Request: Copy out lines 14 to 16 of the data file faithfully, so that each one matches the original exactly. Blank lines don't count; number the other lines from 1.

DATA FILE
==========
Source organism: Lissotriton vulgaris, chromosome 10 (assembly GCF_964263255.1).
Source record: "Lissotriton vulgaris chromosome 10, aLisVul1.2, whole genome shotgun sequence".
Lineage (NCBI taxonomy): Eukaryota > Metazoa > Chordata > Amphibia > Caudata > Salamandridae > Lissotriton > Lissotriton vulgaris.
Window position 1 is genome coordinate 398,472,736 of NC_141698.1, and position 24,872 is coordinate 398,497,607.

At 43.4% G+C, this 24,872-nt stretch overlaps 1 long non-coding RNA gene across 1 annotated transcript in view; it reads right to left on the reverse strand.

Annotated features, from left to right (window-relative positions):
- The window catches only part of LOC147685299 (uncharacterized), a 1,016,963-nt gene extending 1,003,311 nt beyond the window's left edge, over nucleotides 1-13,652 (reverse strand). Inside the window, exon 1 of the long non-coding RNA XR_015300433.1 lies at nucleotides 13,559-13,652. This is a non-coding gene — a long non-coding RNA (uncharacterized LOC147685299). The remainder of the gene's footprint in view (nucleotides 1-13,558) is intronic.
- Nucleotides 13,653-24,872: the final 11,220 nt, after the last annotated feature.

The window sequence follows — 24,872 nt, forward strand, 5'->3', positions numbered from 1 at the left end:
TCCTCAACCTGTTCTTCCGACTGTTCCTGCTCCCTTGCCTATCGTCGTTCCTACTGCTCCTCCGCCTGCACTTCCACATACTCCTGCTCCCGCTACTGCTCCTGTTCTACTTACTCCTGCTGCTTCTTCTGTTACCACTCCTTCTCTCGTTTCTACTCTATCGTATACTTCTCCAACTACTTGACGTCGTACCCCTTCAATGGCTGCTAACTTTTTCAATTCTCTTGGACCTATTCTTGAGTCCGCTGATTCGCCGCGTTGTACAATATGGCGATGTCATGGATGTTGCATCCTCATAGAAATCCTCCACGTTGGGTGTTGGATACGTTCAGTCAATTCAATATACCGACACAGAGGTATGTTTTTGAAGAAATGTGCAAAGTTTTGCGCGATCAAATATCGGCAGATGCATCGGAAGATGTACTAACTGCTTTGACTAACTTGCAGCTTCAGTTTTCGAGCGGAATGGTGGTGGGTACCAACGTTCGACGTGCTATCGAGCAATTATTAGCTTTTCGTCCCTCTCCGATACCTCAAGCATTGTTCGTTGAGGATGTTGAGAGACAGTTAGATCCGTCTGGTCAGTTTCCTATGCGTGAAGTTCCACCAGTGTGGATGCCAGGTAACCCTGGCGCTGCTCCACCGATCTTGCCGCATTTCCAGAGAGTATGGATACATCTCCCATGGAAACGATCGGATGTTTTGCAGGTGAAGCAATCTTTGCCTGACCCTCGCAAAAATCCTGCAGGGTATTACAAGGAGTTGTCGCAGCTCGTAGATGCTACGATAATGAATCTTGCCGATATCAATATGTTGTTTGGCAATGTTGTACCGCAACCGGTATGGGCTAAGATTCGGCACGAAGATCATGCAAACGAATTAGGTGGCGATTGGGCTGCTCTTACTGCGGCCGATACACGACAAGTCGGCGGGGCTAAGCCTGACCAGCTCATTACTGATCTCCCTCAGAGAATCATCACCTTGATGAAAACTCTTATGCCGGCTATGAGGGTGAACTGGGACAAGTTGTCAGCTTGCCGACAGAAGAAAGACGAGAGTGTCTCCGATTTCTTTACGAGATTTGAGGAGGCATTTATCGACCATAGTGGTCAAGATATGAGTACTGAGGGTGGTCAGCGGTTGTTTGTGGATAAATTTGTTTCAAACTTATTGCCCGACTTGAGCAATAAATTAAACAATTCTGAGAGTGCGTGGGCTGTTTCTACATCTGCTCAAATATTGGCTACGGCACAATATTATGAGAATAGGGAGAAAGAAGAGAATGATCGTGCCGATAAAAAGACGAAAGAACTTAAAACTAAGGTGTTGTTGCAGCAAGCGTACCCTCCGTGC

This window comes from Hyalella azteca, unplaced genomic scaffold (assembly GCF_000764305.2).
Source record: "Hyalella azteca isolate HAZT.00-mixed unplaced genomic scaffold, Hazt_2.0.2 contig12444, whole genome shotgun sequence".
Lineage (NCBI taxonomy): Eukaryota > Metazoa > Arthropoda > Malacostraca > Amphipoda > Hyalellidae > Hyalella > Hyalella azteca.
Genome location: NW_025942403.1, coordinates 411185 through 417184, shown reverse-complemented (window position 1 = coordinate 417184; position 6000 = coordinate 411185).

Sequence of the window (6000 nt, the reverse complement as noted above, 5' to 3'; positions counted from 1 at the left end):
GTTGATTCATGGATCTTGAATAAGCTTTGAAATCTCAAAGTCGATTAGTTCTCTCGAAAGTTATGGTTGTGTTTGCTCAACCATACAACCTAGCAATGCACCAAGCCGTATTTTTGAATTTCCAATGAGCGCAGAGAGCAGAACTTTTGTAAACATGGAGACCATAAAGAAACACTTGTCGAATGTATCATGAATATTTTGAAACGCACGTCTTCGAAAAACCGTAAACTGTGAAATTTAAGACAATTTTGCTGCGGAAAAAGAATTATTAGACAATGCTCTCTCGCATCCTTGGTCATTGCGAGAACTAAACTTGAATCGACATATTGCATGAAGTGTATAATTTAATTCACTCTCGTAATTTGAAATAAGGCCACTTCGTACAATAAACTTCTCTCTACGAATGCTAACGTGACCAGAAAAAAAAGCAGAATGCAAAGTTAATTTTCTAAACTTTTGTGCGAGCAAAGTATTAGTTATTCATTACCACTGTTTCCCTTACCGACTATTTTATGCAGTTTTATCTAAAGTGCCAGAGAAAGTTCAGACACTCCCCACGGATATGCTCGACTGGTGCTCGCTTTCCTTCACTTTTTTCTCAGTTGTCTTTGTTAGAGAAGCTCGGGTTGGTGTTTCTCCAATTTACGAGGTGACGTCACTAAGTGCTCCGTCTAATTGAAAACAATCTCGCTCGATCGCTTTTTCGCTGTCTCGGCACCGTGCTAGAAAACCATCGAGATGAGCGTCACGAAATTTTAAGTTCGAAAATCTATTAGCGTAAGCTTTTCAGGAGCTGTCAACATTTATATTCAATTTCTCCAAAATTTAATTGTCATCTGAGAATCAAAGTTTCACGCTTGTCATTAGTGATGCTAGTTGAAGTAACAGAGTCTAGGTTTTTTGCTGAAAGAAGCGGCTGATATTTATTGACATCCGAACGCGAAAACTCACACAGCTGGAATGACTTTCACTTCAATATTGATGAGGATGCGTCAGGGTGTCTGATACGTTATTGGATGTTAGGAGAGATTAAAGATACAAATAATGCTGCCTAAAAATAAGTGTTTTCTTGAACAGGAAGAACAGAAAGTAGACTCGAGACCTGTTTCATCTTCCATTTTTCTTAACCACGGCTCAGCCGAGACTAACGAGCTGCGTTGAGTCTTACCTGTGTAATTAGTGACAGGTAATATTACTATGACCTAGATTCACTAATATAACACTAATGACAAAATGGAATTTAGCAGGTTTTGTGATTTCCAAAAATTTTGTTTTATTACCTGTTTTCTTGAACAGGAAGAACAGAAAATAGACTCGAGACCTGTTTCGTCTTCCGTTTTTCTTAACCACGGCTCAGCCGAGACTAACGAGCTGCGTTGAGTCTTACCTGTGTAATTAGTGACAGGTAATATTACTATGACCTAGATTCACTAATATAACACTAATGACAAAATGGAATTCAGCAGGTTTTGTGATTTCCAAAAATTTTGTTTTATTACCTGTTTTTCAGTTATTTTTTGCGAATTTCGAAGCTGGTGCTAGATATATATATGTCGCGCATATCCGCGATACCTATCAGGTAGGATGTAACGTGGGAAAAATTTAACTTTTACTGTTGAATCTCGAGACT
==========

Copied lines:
Genome location: NW_025942403.1, coordinates 411185 through 417184, shown reverse-complemented (window position 1 = coordinate 417184; position 6000 = coordinate 411185).

Sequence of the window (6000 nt, the reverse complement as noted above, 5' to 3'; positions counted from 1 at the left end):
GTTGATTCATGGATCTTGAATAAGCTTTGAAATCTCAAAGTCGATTAGTTCTCTCGAAAGTTATGGTTGTGTTTGCTCAACCATACAACCTAGCAATGCACCAAGCCGTATTTTTGAATTTCCAATGAGCGCAGAGAGCAGAACTTTTGTAAACATGGAGACCATAAAGAAACACTTGTCGAATGTATCATGAATATTTTGAAACGCACGTCTTCGAAAAACCGTAAACTGTGAAATTTAAGACAATTTTGCTGCGGAAAAAGAATTATTAGACAATGCTCTCTCGCATCCTTGGTCATTGCGAGAACTAAACTTGAATCGACATATTGCATGAAGTGTATAATTTAATTCACTCTCGTAATTTGAAATAAGGCCACTTCGTACAATAAACTTCTCTCTACGAATGCTAACGTGACCAGAAAAAAAAGCAGAATGCAAAGTTAATTTTCTAAACTTTTGTGCGAGCAAAGTATTAGTTATTCATTACCACTGTTTCCCTTACCGACTATTTTATGCAGTTTTATCTAAAGTGCCAGAGAAAGTTCAGACACTCCCCACGGATATGCTCGACTGGTGCTCGCTTTCCTTCACTTTTTTCTCAGTTGTCTTTGTTAGAGAAGCTCGGGTTGGTGTTTCTCCAATTTACGAGGTGACGTCACTAAGTGCTCCGTCTAATTGAAAACAATCTCGCTCGATCGCTTTTTCGCTGTCTCGGCACCGTGCTAGAAAACCATCGAGATGAGCGTCACGAAATTTTAAGTTCGAAAATCTATTAGCGTAAGCTTTTCAGGAGCTGTCAACATTTATATTCAATTTCTCCAAAATTTAATTGTCATCTGAGAATCAAAGTTTCACGCTTGTCATTAGTGATGCTAGTTGAAGTAACAGAGTCTAGGTTTTTTGCTGAAAGAAGCGGCTGATATTTATTGACATCCGAACGCGAAAACTCACACAGCTGGAATGACTTTCACTTCAATATTGATGAGGATGCGTCAGGGTGTCTGATACGTTATTGGATGTTAGGAGAGATTAAAGATACAAATAATGCTGCCTAAAAATAAGTGTTTTCTTGAACAGGAAGAACAGAAAGTAGACTCGAGACCTGTTTCATCTTCCATTTTTCTTAACCACGGCTCAGCCGAGACTAACGAGCTGCGTTGAGTCTTACCTGTGTAATTAGTGACAGGTAATATTACTATGACCTAGATTCACTAATATAACACTAATGACAAAATGGAATTTAGCAGGTTTTGTGATTTCCAAAAATTTTGTTTTATTACCTGTTTTCTTGAACAGGAAGAACAGAAAATAGACTCGAGACCTGTTTCGTCTTCCGTTTTTCTTAACCACGGCTCAGCCGAGACTAACGAGCTGCGTTGAGTCTTACCTGTGTAATTAGTGACAGGTAATATTACTATGACCTAGATTCACTAATATAACACTAATGACAAAATGGAATTCAGCAGGTTTTGTGATTTCCAAAAATTTTGTTTTATTACCTGTTTTTCAGTTATTTTTTGCGAATTTCGAAGCTGGTGCTAGATATATATATGTCGCGCATATCCGCGATACCTATCAGGTAGGATGTAACGTGGGAAAAATTTAACTTTTACTGTTGAATCTCGAGACT